All my students know Harold Black's First Law: "Any law worth being circumvented will be". Evidence confirming the law abound. Indeed, it is harder to find disconfirming evidence. Consider the impact that regulators have had on community banks. Everyone knows that regulators always over-react. Rightly or wrongly the regulators were castigated for their perceived lack of regulatory oversight prior to the great recession. As a consequence, they have over compensated. The community banks are now faced with the regulators looking over their shoulders and micro managing. Since hardly any regulator has any experience actually running a financial institution, it is not surprising that they are mucking things up and actually working counter to any economic recovery. When lending should be encouraged it is being discouraged. Recently Main Street Bank of Kingwood, Texas has announced that it is giving up its charter and reorganizing as a pure small business lender. Community bankers tell me that every loan is closely scrutinized - so those loans that the banker would normally make based on experience, will not be made because the regulator does not understand the customer. Regulators are also telling bankers to raise capital even in cases in which loan losses are low. Regulators are demanding changes in portfolio balance based on what might happen rather than what is likely to happen. So many bankers are saying "take this bank and shove it". However, they have to get permission to quit with regulatory approval. The bankers who are quitting are not really giving up banking. Rather they are giving up being a bank. There are other institutions that perform banking functions without having to get a bank charter and have no banking regulator oversight (finance company, REITs and a mortgage banking company are examples). These institutions can't take deposits. Rather they borrow the money to fund their portfolios. So Main Street's bankers who got tired of trying to bank under the thumb of the regulators can quit and organize a bank-like firm and do what they do best - banking.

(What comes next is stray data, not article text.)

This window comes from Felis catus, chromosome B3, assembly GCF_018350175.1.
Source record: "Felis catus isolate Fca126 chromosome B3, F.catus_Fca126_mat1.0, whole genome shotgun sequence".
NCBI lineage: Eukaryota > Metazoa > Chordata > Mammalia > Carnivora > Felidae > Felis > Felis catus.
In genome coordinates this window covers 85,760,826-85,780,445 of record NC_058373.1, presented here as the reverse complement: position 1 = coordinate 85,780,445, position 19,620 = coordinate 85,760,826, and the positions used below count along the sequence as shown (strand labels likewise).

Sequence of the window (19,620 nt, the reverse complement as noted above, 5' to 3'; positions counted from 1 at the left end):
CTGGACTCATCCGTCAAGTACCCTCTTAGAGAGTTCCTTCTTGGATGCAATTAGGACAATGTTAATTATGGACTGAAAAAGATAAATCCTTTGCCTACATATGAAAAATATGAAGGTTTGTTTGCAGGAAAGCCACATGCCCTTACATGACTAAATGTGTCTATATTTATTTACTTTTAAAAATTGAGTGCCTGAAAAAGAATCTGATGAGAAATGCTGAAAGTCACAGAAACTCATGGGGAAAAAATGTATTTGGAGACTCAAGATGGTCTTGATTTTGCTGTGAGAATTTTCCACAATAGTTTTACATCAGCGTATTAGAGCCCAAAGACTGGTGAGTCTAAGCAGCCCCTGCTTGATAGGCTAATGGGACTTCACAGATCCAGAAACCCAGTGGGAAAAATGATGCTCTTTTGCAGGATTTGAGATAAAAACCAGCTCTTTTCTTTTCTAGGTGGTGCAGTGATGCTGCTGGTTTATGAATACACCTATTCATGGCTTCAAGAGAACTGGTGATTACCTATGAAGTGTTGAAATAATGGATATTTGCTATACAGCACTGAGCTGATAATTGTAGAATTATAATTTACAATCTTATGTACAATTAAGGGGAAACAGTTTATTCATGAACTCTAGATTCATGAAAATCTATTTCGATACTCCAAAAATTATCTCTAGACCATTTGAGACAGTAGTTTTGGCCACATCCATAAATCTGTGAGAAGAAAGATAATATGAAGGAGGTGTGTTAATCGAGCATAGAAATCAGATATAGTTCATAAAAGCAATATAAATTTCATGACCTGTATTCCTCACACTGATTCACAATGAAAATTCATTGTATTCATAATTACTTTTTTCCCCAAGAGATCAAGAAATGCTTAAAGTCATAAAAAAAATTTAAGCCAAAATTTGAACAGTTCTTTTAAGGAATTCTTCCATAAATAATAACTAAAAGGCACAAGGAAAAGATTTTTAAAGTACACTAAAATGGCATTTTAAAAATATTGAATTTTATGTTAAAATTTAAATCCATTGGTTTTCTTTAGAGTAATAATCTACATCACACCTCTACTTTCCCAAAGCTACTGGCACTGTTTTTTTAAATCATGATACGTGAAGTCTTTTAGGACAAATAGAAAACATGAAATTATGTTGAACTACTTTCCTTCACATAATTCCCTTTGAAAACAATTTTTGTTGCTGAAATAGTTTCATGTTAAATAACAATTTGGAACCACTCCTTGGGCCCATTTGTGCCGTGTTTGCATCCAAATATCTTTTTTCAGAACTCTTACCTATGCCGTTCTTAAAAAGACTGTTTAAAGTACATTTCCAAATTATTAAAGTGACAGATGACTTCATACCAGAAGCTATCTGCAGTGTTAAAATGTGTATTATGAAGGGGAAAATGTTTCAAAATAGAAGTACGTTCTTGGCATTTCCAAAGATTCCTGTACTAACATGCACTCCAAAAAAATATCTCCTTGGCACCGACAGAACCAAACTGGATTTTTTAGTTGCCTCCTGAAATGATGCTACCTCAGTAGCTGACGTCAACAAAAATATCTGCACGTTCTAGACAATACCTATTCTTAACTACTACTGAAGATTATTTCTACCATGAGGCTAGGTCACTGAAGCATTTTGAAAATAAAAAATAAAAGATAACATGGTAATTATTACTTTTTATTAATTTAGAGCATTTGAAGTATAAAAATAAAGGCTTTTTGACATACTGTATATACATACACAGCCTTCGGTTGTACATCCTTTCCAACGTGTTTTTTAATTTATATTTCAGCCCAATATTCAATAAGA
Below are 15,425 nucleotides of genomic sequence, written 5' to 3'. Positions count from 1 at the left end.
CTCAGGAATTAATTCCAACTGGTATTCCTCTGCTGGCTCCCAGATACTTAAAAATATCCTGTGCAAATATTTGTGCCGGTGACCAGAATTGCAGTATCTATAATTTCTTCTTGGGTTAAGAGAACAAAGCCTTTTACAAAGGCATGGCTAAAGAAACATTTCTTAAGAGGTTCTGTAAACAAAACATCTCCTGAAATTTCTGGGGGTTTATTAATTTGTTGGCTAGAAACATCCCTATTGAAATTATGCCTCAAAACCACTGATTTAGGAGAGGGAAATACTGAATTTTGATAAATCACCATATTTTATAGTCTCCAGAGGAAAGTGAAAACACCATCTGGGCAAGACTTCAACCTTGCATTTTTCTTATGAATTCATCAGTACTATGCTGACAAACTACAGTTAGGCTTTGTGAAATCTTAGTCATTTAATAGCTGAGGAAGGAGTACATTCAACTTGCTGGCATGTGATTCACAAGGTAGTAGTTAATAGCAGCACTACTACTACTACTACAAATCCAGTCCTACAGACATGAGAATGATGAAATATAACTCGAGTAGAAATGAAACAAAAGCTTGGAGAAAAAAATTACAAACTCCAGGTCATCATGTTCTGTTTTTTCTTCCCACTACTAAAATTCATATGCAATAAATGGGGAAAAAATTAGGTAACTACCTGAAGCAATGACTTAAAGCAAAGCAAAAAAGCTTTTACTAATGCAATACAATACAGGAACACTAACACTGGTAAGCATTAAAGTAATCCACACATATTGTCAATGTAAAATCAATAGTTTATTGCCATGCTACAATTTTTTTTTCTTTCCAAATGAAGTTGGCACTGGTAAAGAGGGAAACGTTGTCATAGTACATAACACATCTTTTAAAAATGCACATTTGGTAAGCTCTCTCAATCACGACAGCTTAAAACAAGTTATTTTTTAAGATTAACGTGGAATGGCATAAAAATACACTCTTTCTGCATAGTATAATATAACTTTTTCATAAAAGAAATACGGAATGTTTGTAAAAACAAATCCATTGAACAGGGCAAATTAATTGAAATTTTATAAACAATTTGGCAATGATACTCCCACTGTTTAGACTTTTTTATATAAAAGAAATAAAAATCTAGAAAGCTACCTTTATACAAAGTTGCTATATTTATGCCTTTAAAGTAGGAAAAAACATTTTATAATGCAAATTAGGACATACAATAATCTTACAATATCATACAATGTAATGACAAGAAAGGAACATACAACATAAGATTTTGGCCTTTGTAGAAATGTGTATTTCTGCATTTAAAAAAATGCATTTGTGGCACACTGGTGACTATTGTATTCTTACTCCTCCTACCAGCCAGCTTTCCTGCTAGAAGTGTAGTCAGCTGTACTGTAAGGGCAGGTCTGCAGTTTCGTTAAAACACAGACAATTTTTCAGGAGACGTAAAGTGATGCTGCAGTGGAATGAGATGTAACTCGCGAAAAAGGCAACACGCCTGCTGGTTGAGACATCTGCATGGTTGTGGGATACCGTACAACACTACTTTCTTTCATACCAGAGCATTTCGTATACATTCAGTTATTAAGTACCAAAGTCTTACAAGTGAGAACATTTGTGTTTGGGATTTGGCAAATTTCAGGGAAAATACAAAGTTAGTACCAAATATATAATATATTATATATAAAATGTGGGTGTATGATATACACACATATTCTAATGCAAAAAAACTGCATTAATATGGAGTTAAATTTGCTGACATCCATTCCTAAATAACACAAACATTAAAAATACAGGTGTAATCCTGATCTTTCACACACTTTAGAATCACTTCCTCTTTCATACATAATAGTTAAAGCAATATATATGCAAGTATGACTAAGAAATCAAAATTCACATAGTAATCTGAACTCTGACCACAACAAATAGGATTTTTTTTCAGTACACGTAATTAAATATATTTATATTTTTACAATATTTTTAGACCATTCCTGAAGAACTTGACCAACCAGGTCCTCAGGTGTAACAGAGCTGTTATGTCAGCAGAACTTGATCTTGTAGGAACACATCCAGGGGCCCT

Harold A. Black is professor emeritus in the Department of Finance, University of Tennessee, Knoxville having retired after 24 years of service. He has served on the faculties of American University, Howard University, the University of North Carolina - Chapel Hill and the University of Florida. His government service includes the Office of the Comptroller of the Currency and as a Board Member of the National Credit Union Administration. He also has served on the boards of directors Home Savings of America and its parent company, H. F. Ahmanson & Co., Irwindale, California prior to its merger with Washington Mutual Savings Bank, on the board of New Century Financial Corporation, Irvine, California, then the nation’s largest real estate investment trust and as director and later chairman of the Nashville Branch of the Federal Reserve Bank of Atlanta. He writes an occasional article for the Knoxville News-Sentinel at http://www.knoxnews.com/staff/dr-harold-black/. His web page is haroldablackphd.com